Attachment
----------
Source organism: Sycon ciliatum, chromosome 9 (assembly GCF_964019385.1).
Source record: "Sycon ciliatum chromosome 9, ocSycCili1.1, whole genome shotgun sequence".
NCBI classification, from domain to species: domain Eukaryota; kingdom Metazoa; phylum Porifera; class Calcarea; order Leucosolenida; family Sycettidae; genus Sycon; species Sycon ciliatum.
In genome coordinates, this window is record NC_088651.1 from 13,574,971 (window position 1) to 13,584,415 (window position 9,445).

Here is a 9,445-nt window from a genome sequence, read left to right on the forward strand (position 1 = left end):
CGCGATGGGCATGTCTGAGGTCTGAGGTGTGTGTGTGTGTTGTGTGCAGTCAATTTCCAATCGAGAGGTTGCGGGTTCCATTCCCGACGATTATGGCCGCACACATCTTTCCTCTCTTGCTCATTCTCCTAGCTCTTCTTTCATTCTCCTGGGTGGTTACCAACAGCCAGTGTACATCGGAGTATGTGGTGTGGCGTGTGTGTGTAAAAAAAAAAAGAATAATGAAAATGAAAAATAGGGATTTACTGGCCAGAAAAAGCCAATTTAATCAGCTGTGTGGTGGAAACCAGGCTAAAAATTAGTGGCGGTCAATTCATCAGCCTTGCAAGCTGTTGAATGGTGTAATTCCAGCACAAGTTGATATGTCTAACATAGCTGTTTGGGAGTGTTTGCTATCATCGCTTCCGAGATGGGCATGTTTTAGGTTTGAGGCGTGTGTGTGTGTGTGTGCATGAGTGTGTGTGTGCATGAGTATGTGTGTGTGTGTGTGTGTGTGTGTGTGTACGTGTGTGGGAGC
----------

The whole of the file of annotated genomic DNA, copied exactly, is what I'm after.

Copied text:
Source organism: Sycon ciliatum, chromosome 9 (assembly GCF_964019385.1).
Source record: "Sycon ciliatum chromosome 9, ocSycCili1.1, whole genome shotgun sequence".
NCBI classification, from domain to species: domain Eukaryota; kingdom Metazoa; phylum Porifera; class Calcarea; order Leucosolenida; family Sycettidae; genus Sycon; species Sycon ciliatum.
In genome coordinates, this window is record NC_088651.1 from 13,574,971 (window position 1) to 13,584,415 (window position 9,445).

Here is a 9,445-nt window from a genome sequence, read left to right on the forward strand (position 1 = left end):
CGCGATGGGCATGTCTGAGGTCTGAGGTGTGTGTGTGTGTTGTGTGCAGTCAATTTCCAATCGAGAGGTTGCGGGTTCCATTCCCGACGATTATGGCCGCACACATCTTTCCTCTCTTGCTCATTCTCCTAGCTCTTCTTTCATTCTCCTGGGTGGTTACCAACAGCCAGTGTACATCGGAGTATGTGGTGTGGCGTGTGTGTGTAAAAAAAAAAAGAATAATGAAAATGAAAAATAGGGATTTACTGGCCAGAAAAAGCCAATTTAATCAGCTGTGTGGTGGAAACCAGGCTAAAAATTAGTGGCGGTCAATTCATCAGCCTTGCAAGCTGTTGAATGGTGTAATTCCAGCACAAGTTGATATGTCTAACATAGCTGTTTGGGAGTGTTTGCTATCATCGCTTCCGAGATGGGCATGTTTTAGGTTTGAGGCGTGTGTGTGTGTGTGTGCATGAGTGTGTGTGTGCATGAGTATGTGTGTGTGTGTGTGTGTGTGTGTGTGTACGTGTGTGGGAGC